While Peter Mandelson's reappointment is clearly the political story of the reshuffle I think the more interesting change, in policy terms, is the creation of the new Department of Energy and Climate Change (or DE&CC). The dynamics of that department could play a huge role in how our energy policy develops over the coming years.
I think that the short term consequences are pretty clear. This will bring administrative chaos and reduce the chances of urgent action to get Britain through the capacity crunch without the lights going out. There is necessarily a lack of clarity following a change like this. What priorities will the new boss have? Who is responsible for what? Where is my desk?
The Government have spent ten years in the belief that Britain can be securely powered by a combination of gas and renewables. At this stage action needs to be taken quickly to reform policies that are leading us into dangerous over-reliance on a single fuel that is becoming increasingly difficult to source. In the medium term (i.e. as soon as possible) we need new nuclear plants but right now we need new coal. These are genuine tough decisions - the vague rhetoric we've had from the Government so far does not constitute a sufficient response.
It sounded like John Hutton was starting to understand the scale of the problem; that a senior politician was finally getting past the complacency Campbell Dunford has identified. Now we have to hope that Ed Miliband will see the light as well and the chaos of the reorganisation won't delay something actually getting done for too long.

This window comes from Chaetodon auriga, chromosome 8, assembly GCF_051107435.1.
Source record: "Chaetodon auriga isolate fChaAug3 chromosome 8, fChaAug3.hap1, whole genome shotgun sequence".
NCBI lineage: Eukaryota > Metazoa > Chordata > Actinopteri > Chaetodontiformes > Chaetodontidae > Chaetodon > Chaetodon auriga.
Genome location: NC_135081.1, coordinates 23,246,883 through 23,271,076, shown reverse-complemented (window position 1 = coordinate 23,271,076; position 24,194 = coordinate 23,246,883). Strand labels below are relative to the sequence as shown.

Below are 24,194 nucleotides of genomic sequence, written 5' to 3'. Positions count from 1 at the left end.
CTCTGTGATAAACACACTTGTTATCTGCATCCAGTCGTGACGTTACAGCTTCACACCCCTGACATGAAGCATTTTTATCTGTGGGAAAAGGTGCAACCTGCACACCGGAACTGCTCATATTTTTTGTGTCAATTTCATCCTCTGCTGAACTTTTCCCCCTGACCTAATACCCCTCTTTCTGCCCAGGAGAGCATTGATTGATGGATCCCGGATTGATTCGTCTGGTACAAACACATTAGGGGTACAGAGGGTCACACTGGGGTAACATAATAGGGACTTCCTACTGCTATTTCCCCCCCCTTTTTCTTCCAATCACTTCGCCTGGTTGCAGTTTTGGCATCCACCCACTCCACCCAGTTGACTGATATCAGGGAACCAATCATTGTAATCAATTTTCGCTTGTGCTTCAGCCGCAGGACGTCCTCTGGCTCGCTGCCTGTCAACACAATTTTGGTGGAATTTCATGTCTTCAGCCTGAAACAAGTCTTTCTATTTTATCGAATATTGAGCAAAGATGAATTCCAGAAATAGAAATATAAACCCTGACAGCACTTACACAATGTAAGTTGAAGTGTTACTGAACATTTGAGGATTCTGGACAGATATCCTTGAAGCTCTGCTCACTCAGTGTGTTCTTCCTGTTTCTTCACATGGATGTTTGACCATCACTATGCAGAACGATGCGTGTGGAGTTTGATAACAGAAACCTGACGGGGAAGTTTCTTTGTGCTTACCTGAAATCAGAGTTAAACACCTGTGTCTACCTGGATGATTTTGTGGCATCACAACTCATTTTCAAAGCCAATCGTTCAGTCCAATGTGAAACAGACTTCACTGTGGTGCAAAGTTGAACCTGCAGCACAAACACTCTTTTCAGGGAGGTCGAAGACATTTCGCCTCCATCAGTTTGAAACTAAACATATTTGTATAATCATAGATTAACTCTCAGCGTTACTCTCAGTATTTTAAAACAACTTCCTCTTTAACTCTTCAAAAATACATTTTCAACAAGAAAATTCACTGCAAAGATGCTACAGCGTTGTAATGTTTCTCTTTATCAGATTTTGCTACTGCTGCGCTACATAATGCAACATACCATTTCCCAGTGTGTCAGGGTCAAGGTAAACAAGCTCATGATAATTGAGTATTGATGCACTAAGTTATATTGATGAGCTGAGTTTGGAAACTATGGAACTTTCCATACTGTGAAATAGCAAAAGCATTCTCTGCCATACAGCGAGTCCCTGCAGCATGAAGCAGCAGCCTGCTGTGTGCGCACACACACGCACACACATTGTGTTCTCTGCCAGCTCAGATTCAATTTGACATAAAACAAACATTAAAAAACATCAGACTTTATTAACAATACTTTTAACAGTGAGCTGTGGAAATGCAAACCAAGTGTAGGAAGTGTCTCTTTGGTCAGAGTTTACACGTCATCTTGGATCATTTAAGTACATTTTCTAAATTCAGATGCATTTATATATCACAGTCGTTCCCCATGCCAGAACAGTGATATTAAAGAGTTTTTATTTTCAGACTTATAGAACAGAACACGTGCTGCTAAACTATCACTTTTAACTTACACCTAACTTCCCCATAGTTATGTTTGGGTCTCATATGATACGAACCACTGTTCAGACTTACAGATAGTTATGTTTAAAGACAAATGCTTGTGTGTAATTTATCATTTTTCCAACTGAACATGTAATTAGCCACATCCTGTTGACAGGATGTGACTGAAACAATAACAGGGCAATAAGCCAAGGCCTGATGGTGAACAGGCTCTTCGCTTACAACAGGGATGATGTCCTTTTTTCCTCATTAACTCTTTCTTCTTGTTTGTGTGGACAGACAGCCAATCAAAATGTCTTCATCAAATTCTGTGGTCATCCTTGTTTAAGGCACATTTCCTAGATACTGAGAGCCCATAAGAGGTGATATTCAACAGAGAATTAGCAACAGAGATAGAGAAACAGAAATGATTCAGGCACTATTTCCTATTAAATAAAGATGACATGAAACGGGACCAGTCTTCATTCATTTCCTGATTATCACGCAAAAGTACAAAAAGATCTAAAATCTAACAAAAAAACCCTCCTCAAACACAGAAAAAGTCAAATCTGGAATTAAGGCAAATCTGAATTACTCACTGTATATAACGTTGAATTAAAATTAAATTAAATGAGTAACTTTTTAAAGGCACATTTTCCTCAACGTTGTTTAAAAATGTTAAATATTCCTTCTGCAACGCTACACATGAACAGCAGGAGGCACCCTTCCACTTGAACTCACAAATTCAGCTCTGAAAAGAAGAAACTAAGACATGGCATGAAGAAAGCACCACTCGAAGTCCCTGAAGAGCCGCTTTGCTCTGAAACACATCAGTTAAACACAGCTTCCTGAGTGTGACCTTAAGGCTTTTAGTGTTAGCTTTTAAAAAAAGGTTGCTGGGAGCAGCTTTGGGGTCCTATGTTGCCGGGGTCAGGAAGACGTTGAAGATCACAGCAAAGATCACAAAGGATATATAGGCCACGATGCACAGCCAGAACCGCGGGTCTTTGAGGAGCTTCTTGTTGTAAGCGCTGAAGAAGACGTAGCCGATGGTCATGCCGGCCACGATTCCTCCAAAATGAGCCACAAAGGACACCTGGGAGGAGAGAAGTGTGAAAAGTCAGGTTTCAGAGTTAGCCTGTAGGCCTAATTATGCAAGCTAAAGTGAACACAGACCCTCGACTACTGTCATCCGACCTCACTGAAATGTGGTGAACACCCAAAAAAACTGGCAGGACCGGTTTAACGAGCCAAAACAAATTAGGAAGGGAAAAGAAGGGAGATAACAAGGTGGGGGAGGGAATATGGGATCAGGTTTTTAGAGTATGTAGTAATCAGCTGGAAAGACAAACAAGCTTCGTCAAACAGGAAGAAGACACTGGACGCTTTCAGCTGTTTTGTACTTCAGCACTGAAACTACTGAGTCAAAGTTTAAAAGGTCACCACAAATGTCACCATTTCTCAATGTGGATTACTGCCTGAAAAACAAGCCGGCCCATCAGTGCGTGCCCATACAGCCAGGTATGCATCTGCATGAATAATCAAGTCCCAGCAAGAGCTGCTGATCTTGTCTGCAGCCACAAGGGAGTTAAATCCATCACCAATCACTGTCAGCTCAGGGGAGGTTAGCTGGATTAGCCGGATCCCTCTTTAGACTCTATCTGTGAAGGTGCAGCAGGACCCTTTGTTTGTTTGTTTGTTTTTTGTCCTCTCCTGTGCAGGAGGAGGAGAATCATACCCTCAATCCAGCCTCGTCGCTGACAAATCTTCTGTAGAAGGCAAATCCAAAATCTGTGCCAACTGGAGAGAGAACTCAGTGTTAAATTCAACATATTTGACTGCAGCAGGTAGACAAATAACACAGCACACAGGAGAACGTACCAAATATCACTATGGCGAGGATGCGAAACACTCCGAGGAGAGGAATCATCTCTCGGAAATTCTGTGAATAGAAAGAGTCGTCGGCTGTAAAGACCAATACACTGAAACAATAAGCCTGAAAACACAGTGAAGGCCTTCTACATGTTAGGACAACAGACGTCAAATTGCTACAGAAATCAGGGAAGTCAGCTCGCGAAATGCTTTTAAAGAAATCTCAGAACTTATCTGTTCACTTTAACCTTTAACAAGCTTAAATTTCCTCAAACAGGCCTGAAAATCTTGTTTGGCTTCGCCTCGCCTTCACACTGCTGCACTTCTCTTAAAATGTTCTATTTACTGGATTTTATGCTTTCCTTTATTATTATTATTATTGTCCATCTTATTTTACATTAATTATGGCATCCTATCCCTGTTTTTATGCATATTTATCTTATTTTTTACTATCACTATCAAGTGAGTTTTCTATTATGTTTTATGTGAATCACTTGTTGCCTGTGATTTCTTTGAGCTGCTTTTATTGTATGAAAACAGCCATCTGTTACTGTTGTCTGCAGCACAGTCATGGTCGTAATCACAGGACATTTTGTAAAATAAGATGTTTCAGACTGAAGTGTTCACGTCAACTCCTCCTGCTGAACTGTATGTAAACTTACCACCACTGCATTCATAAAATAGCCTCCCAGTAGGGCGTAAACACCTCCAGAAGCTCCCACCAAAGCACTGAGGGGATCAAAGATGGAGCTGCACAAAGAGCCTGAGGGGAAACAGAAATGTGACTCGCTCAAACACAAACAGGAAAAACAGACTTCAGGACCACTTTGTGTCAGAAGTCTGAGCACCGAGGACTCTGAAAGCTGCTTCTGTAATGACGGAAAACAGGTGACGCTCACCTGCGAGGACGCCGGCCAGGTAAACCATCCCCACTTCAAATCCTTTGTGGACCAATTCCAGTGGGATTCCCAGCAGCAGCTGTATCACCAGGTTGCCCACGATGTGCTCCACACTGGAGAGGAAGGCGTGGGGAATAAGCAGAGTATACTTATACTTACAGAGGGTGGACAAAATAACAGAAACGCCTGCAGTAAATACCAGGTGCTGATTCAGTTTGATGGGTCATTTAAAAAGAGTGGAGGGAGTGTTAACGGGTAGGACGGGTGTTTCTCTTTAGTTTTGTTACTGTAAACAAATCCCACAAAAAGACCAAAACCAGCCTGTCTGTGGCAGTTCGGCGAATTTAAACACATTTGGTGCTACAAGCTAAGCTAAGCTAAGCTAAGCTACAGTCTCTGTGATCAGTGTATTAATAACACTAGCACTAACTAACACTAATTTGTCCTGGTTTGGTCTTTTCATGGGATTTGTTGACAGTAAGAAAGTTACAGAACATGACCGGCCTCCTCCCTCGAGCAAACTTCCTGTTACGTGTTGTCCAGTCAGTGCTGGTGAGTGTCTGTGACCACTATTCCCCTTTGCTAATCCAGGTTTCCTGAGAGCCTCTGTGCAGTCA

In the medium term it will be interesting to see which one of the department's two priorities wins out in the numerous situations where green policies - and financing the £100 billion bill - are not conducive to providing an affordable and secure energy supply. The ex-DEFRA climate change bureaucracy is, I think, probably larger. In that respect, it will have the advantage. More bureaucrats means more people with their pet schemes to push, more staff who are really interested in climate change policy and find energy rather boring.
On the other hand, the reason why Ministers love working on climate change is that the outcomes are all decades and centuries in the future so there is no real accountability. By contrast, people will notice if the lights go out. While politicians can try and blame the energy companies, or hope they're in a different job by the time poor choices lead to economic disaster, there is a much greater chance that the public will notice when political leaders let them down in energy policy than with climate change.
We'll see how it all plays out. Hopefully this week's announcement won't be another step on the road to serious power cuts.